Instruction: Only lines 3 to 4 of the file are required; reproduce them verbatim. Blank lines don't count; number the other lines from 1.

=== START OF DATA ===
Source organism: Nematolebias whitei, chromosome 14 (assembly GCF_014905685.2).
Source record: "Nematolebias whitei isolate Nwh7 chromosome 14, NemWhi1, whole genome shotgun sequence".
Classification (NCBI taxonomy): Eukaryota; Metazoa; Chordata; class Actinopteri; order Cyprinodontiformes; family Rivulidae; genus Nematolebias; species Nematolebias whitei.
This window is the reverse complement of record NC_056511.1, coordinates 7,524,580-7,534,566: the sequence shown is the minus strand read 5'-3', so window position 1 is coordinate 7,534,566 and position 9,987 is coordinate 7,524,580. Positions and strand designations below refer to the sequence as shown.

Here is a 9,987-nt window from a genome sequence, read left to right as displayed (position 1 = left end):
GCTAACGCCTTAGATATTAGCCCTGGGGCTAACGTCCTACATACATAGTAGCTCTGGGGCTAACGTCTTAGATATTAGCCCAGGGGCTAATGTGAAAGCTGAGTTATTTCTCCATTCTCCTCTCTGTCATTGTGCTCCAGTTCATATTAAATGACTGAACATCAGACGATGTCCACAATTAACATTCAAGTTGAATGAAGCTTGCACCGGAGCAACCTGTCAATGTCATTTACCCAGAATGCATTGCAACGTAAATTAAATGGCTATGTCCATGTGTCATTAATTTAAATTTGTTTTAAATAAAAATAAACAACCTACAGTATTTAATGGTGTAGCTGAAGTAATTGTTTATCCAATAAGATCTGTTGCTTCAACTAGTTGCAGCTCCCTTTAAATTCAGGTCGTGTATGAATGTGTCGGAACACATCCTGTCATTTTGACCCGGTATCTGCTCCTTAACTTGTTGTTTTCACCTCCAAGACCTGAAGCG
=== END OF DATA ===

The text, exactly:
Classification (NCBI taxonomy): Eukaryota; Metazoa; Chordata; class Actinopteri; order Cyprinodontiformes; family Rivulidae; genus Nematolebias; species Nematolebias whitei.
This window is the reverse complement of record NC_056511.1, coordinates 7,524,580-7,534,566: the sequence shown is the minus strand read 5'-3', so window position 1 is coordinate 7,534,566 and position 9,987 is coordinate 7,524,580. Positions and strand designations below refer to the sequence as shown.